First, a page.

First Sunday of Lent

We don’t have processional hymns during Lent, rather just a psalm. Lord, hear my voice, we sing. Lord, hear my voice. The choir sings verses and a few members ring bells.

And it’s always a shock to me during Lent when we skip the Gloria.

During the Preparation the choir sings the Palestrina Scapulis suis, and then during Communion they sing a version by Orlando di Lasso.

The first reading is from way early Genesis. The Fall. I notice how the serpent mixes both truth and lies to trick the woman. God knows well, he says, that the moment you eat of it your eyes will be opened and you will be like gods who know what is good and what is evil. This is true, of course. But just before that he says, You certainly will not die! And that’s most certainly a lie.

Not that she dies right away. In the epistle reading, St. Paul tells the Romans and us:

Through one man sin entered the world,
and through sin, death,
and thus death came to all men, inasmuch as all sinned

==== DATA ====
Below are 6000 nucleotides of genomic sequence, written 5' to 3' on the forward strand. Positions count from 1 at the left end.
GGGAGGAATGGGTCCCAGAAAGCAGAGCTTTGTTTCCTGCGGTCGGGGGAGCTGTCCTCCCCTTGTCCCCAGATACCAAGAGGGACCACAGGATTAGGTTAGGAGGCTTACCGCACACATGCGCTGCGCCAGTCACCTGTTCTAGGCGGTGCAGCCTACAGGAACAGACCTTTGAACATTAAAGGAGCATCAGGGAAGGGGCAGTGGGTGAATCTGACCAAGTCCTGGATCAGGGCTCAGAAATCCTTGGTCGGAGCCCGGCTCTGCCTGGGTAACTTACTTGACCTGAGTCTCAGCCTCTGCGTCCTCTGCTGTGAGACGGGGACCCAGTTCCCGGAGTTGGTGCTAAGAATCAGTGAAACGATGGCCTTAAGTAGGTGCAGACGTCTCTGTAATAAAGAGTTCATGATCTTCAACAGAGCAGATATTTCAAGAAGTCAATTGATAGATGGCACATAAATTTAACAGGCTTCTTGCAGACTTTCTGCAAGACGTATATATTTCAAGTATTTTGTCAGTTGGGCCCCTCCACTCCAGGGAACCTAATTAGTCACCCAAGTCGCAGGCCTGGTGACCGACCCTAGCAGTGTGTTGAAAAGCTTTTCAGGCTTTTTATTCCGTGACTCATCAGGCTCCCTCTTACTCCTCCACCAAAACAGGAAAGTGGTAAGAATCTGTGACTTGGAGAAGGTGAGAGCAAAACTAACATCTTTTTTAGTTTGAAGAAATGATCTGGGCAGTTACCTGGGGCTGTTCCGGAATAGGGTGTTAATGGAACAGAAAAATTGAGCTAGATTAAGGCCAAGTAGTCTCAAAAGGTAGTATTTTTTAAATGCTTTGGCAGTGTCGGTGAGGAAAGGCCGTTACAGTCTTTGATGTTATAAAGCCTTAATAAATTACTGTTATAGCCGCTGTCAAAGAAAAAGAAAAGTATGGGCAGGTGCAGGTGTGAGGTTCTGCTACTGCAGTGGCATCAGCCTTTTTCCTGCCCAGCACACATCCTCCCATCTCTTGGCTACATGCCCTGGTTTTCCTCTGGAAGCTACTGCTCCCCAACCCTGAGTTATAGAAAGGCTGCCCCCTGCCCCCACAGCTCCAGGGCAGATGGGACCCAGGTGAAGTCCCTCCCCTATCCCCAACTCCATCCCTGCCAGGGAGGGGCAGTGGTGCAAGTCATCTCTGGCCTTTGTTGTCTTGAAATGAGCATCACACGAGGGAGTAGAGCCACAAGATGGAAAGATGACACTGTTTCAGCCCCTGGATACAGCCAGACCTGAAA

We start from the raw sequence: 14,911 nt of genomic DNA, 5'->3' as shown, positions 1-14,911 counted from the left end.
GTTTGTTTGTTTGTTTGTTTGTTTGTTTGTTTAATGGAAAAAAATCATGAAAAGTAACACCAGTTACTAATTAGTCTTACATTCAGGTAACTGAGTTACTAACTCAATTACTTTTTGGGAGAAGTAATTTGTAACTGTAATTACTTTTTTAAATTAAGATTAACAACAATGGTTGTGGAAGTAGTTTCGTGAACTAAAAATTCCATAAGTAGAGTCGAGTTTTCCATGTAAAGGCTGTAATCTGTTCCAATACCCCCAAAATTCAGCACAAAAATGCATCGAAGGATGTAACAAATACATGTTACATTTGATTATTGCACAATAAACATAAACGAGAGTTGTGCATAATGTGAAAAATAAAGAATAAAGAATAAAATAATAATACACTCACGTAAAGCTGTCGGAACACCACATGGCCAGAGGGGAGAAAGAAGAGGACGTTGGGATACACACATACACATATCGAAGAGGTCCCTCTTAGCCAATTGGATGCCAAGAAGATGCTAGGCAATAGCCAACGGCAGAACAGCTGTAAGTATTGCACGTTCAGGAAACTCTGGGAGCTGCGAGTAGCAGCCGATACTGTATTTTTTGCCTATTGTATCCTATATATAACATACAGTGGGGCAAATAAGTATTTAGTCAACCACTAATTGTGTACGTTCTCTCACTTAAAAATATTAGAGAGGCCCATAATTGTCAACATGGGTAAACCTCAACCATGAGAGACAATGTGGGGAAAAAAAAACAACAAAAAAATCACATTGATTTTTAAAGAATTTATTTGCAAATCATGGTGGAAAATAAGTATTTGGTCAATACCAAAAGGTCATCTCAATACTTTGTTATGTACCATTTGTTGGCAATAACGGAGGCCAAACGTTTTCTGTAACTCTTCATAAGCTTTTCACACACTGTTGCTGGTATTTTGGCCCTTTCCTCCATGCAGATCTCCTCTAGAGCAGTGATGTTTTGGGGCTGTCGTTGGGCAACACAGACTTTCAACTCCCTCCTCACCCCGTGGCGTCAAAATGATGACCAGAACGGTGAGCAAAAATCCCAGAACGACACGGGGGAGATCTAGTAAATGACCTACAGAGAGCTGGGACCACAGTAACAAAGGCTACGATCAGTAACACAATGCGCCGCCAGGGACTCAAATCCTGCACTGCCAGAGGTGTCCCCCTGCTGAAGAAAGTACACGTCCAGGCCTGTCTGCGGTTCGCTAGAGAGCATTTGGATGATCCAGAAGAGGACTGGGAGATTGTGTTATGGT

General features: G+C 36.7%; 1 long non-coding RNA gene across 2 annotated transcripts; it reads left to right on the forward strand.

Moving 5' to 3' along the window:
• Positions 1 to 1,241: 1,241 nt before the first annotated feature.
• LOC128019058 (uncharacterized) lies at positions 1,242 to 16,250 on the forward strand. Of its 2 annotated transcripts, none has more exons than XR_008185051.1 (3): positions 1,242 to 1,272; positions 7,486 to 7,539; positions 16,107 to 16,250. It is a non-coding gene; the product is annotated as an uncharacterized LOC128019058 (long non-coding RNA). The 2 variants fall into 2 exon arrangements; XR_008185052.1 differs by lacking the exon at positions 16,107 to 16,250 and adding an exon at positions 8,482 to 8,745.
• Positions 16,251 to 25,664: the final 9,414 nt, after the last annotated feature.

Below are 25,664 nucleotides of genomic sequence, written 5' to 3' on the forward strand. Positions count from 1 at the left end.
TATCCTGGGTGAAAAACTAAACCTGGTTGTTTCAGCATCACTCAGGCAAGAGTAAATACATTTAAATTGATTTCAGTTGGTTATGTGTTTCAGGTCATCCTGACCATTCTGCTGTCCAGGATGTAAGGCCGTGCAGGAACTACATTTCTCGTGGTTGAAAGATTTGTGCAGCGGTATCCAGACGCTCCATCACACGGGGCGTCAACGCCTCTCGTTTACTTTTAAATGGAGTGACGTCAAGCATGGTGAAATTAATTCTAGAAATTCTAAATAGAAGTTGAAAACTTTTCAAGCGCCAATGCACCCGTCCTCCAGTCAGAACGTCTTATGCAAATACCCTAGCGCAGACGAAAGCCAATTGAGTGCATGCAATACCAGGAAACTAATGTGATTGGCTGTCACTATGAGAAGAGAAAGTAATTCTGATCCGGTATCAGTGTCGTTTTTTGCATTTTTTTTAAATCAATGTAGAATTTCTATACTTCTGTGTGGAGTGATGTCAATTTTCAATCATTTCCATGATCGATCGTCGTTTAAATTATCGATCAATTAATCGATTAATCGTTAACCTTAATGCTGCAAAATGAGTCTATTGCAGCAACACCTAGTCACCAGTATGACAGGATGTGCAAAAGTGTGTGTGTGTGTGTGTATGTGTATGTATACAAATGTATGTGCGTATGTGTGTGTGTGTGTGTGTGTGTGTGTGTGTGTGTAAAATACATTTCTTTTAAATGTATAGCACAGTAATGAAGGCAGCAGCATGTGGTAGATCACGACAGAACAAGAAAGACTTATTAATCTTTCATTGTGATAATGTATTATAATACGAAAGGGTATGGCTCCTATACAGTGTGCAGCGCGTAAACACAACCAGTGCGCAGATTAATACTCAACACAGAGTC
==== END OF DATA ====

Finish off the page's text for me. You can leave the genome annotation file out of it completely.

But we know where this story is going:

For if, by the transgression of the one,
death came to reign through that one,
how much more will those who receive the abundance of grace
and of the gift of justification
come to reign in life through the one Jesus Christ.

And that’s what Lent is all about then, for us, really reflecting on our sins, making our way, preparing ourselves, looking toward Easter. The Gospel reading for the first week of Lent is always the same story, from the different Gospels, this year St. Matthew, of Christ tempted in the desert. Like Eve was. Like Adam was. Or even more so.

Then the devil took him up to a very high mountain,
and showed him all the kingdoms of the world in their magnificence,
and he said to him, “All these I shall give to you,
if you will prostrate yourself and worship me.”

I wonder here, though, if the devil is again mixing truth with lies, or just flat out lying. Could he really have given Christ all the kingdoms of the world? Were they his to give, if Christ would have worshiped him?

I guess it’s temptation either way, whether the payoff is real or not. Maybe that’s a lesson in itself, somehow. Not so much what profiteth a man to gain the world. More like losing your soul for nothing. Nothing at all.

Scapulis suis comes from Psalm 91, line 4 and half of 5. Pinions are the outermost feathers on a bird’s wing.

He will shelter you with pinions, spread wings that you may take refuge; God’s faithfulness is a protecting shield.
You shall not fear the terror of the night